Dr. Jeffrey Ansloos is a Registered Psychologist and Associate Professor in Indigenous Health and Social Policy at the Ontario Institute for Studies in Education at the University of Toronto. He also serves as the current faculty chair of the Indigenous Education Network, an educational forum which, for over 30 years, has convened public scholarship, organized progressive social action and promoted positive change for Indigenous communities across Canada and internationally. In 2019, Dr. Ansloos was awarded a Tier 2 Canada Research Chair in Critical Studies in Indigenous Health and Social Action on Suicide through the Social Sciences and Humanities Research Council.
Dr. Ansloos’ research focuses on Indigenous health, social policy, and in particular, suicide and suicide prevention. He also examines community-based and systems-level change processes needed to advance social and health equity within Canada, with a particular focus on Indigenous rights. Dr. Ansloos also researches the role of emergent technologies at the intersection of community mobilization and social change.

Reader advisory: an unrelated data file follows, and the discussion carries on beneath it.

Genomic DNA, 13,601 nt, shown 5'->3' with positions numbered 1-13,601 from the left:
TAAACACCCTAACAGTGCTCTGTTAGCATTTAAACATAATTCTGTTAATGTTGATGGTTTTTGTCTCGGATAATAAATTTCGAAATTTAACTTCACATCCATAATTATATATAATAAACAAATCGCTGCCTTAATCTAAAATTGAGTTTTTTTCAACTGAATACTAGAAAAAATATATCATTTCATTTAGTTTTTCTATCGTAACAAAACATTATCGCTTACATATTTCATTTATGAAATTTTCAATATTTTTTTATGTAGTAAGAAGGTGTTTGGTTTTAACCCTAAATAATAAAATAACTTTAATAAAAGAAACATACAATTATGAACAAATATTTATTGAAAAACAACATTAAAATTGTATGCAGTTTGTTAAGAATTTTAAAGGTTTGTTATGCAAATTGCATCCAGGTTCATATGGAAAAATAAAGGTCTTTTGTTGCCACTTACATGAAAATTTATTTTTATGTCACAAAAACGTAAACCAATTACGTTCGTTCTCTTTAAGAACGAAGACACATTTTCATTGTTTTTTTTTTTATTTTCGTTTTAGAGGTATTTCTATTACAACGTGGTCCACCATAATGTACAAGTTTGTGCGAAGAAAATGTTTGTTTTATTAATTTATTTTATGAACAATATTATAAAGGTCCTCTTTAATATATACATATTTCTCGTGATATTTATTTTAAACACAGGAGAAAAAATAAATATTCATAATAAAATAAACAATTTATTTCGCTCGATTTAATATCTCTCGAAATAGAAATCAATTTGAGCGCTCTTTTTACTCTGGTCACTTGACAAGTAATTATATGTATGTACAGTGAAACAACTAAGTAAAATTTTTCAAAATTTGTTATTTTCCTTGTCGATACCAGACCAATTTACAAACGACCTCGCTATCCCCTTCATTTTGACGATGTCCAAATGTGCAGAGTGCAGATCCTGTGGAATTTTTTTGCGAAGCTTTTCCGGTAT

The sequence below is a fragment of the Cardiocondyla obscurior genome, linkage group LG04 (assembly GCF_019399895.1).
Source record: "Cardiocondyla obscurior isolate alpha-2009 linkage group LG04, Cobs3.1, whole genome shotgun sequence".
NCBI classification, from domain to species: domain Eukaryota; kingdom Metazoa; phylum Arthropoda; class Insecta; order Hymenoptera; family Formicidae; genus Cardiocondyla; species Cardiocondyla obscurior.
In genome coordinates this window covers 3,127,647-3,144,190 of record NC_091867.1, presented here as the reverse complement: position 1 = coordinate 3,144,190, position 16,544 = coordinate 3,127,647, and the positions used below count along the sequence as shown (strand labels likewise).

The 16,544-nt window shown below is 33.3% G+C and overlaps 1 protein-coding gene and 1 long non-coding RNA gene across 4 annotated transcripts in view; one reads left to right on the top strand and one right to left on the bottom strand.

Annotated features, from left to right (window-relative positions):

Dr. Ansloos is a fellow of the United Nations Alliance of Civilizations, which promotes intercultural dialogue and transnational cooperation in the areas of education, youth, migration, and media. He is also a fellow of the Broadbent Institute, Canada’s leading progressive political institute championing change through the promotion of democracy, equality, and sustainability and education. Dr. Ansloos serves on a number of non-profit and community boards, and is a policy advisor with various branches of federal, provincial, and territorial governments, as well as First Nations governments.
Dr. Ansloos is Nehiyaw (Cree) and English, and is a member of Fisher River Cree Nation (Ochekwi-Sipi; Treaty 5). He grew up in Winnipeg, Manitoba (Treaty 1), and currently resides in Toronto (Tkaranto).
Social determinants of health; Indigenous mental health; environmental studies of suicide; youth houselessness; harm reduction; decolonizing methodologies; abolition
Cities of Focus
Toronto; Vancouver; Winnipeg